"France has the situation under control but it is precarious with a surge of virus circulation this summer. The short-term future of the pandemic mainly lies in the hands of the population," the scientific committee on the disease said in a statement published on the Health Ministry's website.
Indian health authorities say phase 2 clinical trials for coronavirus vaccines developed by Indian companies have started.
They involve an inactivated virus vaccine developed by Bharat Biotech and a DNA vaccine candidate developed by Zydus Cadila. The phase 2 trials for the vaccine candidate developed by the University of Oxford will start at 17 locations in the next week.
India is No. 3 in confirmed coronavirus cases at 1.8 million and No. 5 in deaths with almost 39,000.
In the Philippines, commuter trains, buses and other public vehicles stayed off the main roads of the capital Tuesday and police were again staffing checkpoints to restrict public travel as surging virus cases forced another lockdown.
Officials deployed dozens of shuttle buses, along with army trucks, to ferry stranded medical personnel and workers of authorized businesses. Most domestic flights to and from the capital were cancelled, and night curfews will return in places.
The lockdown is milder than was first one imposed, which largely confined most people to their homes for months, but is more severe than the quarantine restrictions the capital had been under recently. It is being imposed in metropolitan Manila and outlying provinces for two weeks.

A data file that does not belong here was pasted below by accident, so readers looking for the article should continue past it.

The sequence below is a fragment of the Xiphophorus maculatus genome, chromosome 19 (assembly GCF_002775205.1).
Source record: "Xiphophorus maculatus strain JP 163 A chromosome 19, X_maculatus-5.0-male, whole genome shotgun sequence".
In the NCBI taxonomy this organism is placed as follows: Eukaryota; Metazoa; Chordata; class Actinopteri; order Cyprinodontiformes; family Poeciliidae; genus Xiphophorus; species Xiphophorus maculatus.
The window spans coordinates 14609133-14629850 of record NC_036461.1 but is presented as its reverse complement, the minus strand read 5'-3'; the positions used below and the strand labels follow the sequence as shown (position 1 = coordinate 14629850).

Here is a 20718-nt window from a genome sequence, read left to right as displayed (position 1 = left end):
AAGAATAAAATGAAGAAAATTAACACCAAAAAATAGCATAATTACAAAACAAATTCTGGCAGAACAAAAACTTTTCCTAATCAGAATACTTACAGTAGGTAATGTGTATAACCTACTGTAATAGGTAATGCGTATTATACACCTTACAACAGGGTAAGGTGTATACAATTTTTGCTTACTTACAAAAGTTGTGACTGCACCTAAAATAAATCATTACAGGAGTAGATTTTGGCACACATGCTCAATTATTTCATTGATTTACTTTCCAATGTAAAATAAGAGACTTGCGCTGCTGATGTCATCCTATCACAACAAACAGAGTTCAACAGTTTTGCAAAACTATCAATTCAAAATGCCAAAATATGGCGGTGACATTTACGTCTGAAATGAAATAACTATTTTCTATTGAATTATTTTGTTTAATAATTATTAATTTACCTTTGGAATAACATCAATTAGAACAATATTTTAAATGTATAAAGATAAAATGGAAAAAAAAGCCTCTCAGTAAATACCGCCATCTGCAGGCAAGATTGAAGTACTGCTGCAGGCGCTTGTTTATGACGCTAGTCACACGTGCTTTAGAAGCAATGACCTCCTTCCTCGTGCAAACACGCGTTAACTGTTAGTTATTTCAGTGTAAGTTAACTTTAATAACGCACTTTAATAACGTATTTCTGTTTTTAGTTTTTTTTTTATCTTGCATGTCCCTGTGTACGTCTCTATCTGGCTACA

Australia's hard-hit Victoria state has banned people who should be self-isolating from exercising outside their homes and introduced tougher fines for people infected with the coronavirus who continue to go to work.
WATCH: Australia's Victoria state imposes nightly curfew:
Victoria Premier Daniel Andrews said that military and health teams would repeatedly and randomly door-knock homes to ensure people who should be self-isolating were at home. Teams had door-knocked more than 3,000 homes and could not find more than 800 people who should have been home because they were awaiting a test result or had tested positive for the coronavirus.
The government has also increased the fine for failing to self-isolate from $1,652 Aus ($1,578 Cdn) to $4,957 Aus ($4,737 Cdn). The most serious cases could also be taken to court and fined up to $20,000 Aus ($19,116 Cdn), Andrews said.
With files from The Associated Press and CBC News